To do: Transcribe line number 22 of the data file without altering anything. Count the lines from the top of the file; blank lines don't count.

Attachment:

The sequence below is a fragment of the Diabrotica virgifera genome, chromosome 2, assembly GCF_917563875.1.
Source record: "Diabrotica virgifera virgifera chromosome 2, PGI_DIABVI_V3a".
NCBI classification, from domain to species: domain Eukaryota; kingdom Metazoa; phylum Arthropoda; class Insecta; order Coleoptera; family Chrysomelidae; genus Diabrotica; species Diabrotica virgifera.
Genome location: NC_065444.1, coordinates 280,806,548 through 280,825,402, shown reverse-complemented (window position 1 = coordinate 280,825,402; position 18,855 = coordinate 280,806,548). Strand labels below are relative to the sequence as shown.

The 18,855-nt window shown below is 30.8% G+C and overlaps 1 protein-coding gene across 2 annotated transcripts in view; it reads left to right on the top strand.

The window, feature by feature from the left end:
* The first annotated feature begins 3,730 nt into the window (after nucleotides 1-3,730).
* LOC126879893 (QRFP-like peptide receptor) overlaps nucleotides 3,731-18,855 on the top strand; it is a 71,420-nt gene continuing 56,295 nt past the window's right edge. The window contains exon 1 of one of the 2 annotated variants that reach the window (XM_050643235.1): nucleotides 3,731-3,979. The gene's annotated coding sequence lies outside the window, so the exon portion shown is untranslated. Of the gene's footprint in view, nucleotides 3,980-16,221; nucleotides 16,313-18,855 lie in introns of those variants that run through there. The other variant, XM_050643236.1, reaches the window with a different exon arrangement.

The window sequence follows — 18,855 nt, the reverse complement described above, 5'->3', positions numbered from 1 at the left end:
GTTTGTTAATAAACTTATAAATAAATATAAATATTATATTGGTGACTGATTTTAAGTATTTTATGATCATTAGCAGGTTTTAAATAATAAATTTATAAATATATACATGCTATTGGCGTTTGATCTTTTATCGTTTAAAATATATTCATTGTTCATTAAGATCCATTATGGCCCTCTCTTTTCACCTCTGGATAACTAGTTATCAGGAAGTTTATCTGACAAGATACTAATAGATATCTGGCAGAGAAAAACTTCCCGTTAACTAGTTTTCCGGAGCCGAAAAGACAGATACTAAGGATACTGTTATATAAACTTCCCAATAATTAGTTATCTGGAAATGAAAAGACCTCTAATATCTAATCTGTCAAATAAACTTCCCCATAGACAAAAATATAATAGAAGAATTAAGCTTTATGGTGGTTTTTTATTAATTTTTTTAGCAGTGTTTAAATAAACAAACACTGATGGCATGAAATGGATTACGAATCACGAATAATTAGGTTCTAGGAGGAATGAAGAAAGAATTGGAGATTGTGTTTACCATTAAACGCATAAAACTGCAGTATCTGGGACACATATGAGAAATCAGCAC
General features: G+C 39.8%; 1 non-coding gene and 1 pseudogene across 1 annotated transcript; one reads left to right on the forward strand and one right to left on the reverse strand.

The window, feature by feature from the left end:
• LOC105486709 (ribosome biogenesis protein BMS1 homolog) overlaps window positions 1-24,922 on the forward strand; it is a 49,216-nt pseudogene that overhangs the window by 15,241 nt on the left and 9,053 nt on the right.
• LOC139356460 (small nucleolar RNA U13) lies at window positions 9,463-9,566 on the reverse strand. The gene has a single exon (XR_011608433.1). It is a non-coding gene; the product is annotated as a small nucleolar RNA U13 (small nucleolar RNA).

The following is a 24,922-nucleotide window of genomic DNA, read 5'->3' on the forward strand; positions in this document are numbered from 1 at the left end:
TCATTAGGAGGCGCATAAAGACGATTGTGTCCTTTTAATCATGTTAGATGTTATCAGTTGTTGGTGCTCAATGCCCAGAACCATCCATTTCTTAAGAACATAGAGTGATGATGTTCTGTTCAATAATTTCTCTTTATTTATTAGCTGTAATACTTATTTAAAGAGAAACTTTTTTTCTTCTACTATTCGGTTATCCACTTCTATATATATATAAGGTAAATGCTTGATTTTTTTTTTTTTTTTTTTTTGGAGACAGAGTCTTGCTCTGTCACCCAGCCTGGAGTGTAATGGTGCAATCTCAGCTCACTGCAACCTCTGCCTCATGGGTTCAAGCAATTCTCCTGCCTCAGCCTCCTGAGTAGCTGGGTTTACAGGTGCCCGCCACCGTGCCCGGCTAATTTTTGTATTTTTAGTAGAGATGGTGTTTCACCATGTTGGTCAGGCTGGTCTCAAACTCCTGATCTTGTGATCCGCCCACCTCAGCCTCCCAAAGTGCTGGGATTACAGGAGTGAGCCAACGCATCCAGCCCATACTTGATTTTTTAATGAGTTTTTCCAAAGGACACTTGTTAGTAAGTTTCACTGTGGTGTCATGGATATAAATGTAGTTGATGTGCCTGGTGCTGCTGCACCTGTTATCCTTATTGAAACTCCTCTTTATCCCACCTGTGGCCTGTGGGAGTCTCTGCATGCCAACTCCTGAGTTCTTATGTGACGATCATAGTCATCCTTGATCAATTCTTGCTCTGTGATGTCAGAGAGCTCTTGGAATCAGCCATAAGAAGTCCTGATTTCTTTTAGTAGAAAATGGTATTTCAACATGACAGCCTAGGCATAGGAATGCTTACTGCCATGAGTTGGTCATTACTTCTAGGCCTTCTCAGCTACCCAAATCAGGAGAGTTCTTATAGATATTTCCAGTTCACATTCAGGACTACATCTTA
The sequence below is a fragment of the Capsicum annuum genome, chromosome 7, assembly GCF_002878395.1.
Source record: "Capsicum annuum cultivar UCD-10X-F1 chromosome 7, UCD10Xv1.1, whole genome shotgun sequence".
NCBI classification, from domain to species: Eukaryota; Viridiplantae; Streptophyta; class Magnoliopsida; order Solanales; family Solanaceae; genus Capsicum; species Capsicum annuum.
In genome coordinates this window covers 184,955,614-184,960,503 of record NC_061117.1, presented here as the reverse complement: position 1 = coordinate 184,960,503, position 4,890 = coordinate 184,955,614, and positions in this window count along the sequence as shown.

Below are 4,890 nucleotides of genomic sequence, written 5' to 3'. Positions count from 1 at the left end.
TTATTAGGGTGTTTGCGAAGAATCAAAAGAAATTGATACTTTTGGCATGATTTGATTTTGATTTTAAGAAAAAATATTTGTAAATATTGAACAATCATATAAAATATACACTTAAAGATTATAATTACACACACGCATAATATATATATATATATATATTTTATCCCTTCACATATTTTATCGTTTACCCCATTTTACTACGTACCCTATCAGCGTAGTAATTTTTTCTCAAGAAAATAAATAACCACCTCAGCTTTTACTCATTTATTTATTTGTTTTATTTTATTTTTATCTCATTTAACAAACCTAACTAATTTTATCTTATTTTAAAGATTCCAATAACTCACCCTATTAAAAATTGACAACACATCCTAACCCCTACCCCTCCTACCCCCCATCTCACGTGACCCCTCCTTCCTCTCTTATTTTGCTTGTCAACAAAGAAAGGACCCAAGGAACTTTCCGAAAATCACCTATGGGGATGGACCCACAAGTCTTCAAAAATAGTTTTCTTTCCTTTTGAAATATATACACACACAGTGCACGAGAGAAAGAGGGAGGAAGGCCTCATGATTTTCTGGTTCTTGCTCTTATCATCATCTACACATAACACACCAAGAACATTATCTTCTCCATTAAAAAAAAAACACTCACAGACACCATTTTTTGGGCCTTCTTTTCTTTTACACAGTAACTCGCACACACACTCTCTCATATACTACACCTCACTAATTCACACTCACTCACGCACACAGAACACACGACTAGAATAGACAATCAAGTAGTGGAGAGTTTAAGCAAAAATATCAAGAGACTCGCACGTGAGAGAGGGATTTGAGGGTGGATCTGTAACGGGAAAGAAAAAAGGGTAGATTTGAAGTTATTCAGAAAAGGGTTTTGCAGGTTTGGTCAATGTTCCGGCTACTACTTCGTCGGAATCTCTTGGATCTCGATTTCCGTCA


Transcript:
TTATTAGGGTGTTTGCGAAGAATCAAAAGAAATTGATACTTTTGGCATGATTTGATTTTGATTTTAAGAAAAAATATTTGTAAATATTGAACAATCATATAAAATATACACTTAAAGATTATAATTACACACACGCATAATATATATATATATATATATTTTATCCCTTCACATATTTTATCGTTTACCCCATTTTACTACGTACCCTATCAGCGTAGTAATTTTTTCTCAAGAAAATAAATAACCACCTCAGCTTTTACTCATTTATTTATTTGTTTTATTTTATTTTTATCTCATTTAACAAACCTAACTAATTTTATCTTATTTTAAAGATTCCAATAACTCACCCTATTAAAAATTGACAACACATCCTAACCCCTACCCCTCCTACCCCCCATCTCACGTGACCCCTCCTTCCTCTCTTATTTTGCTTGTCAACAAAGAAAGGACCCAAGGAACTTTCCGAAAATCACCTATGGGGATGGACCCACAAGTCTTCAAAAATAGTTTTCTTTCCTTTTGAAATATATACACACACAGTGCACGAGAGAAAGAGGGAGGAAGGCCTCATGATTTTCTGGTTCTTGCTCTTATCATCATCTACACATAACACACCAAGAACATTATCTTCTCCATTAAAAAAAAAACACTCACAGACACCATTTTTTGGGCCTTCTTTTCTTTTACACAGTAACTCGCACACACACTCTCTCATATACTACACCTCACTAATTCACACTCACTCACGCACACAGAACACACGACTAGAATAGACAATCAAGTAGTGGAGAGTTTAAGCAAAAATATCAAGAGACTCGCACGTGAGAGAGGGATTTGAGGGTGGATCTGTAACGGGAAAGAAAAAAGGGTAGATTTGAAGTTATTCAGAAAAGGGTTTTGCAGGTTTGGTCAATGTTCCGGCTACTACTTCGTCGGAATCTCTTGGATCTCGATTTCCGTCA